The real election for Modi, the BJP and the Sangh Parivaar is only just beginning. They have to fire on all cylinders to ensure that the 2014 majority is repeated. Even a small dip in the final four phases starting Monday could doom them to dependence on new and fickle allies, each with an agenda of their own. Of the 195 seats in the Hindi-speaking belt from Punjab and Rajasthan to Bihar and Jharkhand, the BJP and its allies held 177 of them, a mind-boggling strike rate of 90%. This is the citadel that the BJP has to defend to repeat the 2014 sort of result. It includes Rajasthan where they scored all 25 seats, and Madhya Pradesh where they got 27 of 29 seats.
These are states where the BJP surrendered control in the December assembly elections ( along with Chhattisgarh) and where a boomerang would also give it the helpful advantage of being able to destabilise the Congress governments in the states. In Bihar, what's left to poll is all BJP+ territory (25 out 26 seats that poll in the four last phases). With Nitish Kumar now back in their camp, it would be foolhardy to expect them to lose much ground here.
The key battle of course will be fought in Central and Eastern UP, where the BJP+ in 2014 swept 50 of the 54 seats but faces the challenge of the BSP-SP alliance and, separately, the Congress in an area where the opposition parties are stronger. Eastern UP is also less likely to be as influenced by the emphasis on nationalism and defence of Bharat as the western part of the state. Here, where development has taken a backseat, local issues and caste equations may be more important than campaign calls to bring back Modi-ji. In fact, this is where the Modi aura will face its severest test.
This, the second part of the election, also throws in two states where the BJP has been desperate to make inroads, and perhaps make up for losses it may face in the heartland: Orissa and the formidable West Bengal. They have 63 seats between them, 25 of which have already voted. The BJP just has 2 of these (of the ones that have voted in the first 3 phases) so Orissa and West Bengal have been targeted heavily by Modi and Amit Shah for potential big gains.
The Modi play in these states is obvious from the number of rallies he has held there: in Orissa there were six in the first three phases for 15 seats and an additional two for the last in Phase 4. Similarly, as the table below shows, he has been to West Bengal four times when only 10 seats are at stake. Compare this with his two rallies each in Kerala ( 20 seats) and Andhra ( 25 seats) where the BJP does not see much traction. In fact, these two sates are getting almost as much attention as the big BJP strongholds of Gujarat and Maharashtra.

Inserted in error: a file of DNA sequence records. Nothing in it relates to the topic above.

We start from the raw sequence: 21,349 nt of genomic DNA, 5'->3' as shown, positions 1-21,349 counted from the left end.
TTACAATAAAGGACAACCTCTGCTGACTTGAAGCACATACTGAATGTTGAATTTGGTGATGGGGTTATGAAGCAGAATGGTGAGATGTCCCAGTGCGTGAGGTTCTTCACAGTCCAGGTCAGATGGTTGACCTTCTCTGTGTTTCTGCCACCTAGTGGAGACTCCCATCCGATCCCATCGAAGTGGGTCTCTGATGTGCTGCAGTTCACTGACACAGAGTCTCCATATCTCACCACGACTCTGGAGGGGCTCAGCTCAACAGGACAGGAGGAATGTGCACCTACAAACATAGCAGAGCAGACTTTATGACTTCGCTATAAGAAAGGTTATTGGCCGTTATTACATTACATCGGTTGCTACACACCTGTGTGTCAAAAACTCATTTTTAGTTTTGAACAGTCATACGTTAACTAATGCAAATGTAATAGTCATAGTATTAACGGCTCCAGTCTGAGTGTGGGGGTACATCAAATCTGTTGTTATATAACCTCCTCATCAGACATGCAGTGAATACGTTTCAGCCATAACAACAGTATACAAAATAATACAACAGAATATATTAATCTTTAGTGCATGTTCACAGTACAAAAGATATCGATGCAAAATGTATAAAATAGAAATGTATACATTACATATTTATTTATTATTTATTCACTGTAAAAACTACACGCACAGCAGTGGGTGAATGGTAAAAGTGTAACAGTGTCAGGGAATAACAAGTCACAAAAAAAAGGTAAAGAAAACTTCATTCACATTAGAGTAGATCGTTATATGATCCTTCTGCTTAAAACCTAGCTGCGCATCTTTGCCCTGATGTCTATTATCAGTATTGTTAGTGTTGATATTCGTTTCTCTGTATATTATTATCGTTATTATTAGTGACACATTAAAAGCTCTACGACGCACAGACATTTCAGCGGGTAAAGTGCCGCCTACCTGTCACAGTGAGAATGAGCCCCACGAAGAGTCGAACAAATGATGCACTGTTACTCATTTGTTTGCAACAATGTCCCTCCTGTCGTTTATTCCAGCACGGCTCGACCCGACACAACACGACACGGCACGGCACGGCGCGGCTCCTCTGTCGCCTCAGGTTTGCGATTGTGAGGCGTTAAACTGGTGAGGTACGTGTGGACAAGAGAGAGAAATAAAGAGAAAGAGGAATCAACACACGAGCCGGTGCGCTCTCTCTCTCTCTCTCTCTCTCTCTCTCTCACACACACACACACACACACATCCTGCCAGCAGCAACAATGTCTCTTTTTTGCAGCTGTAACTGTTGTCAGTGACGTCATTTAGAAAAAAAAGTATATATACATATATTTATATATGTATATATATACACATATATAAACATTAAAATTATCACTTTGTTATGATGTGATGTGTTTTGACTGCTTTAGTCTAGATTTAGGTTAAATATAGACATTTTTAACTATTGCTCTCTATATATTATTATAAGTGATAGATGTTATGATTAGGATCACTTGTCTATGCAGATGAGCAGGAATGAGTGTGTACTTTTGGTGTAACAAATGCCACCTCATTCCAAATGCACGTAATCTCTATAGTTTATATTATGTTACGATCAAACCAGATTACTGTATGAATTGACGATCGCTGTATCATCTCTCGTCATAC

The distribution or phases of voting has allowed the BJP to concentrate on states and parts of states ( UP Bihar and Maharashtra) where it was probably seen to be facing strong opposition and ignore ones that it had little interest in. So, in Karnataka, where the JDS-Congress are combined, the BJP had 17 seats at stake and Modi campaigned heavily. Similarly, Gujarat, which had seen a resurgent Congress two years ago in the assembly elections, and this was a state that gave the BJP 26/26 in 2014; he needed to rouse Gujaratis to support a Gujarati PM.
Same for Chhattisgarh, another state that slipped into the Congress' hand, and needed to be recaptured. This final three weeks of campaigning during the hottest part of the year is going to determine the fate of India for the five years. A small slip of 10% in the last last four phases would only cost the BJP 17 seats and make little difference, but 30% down (51+ seats loss) would ensure the BJP would not have a majority of any kind. And we would be in open season. Source: NDTV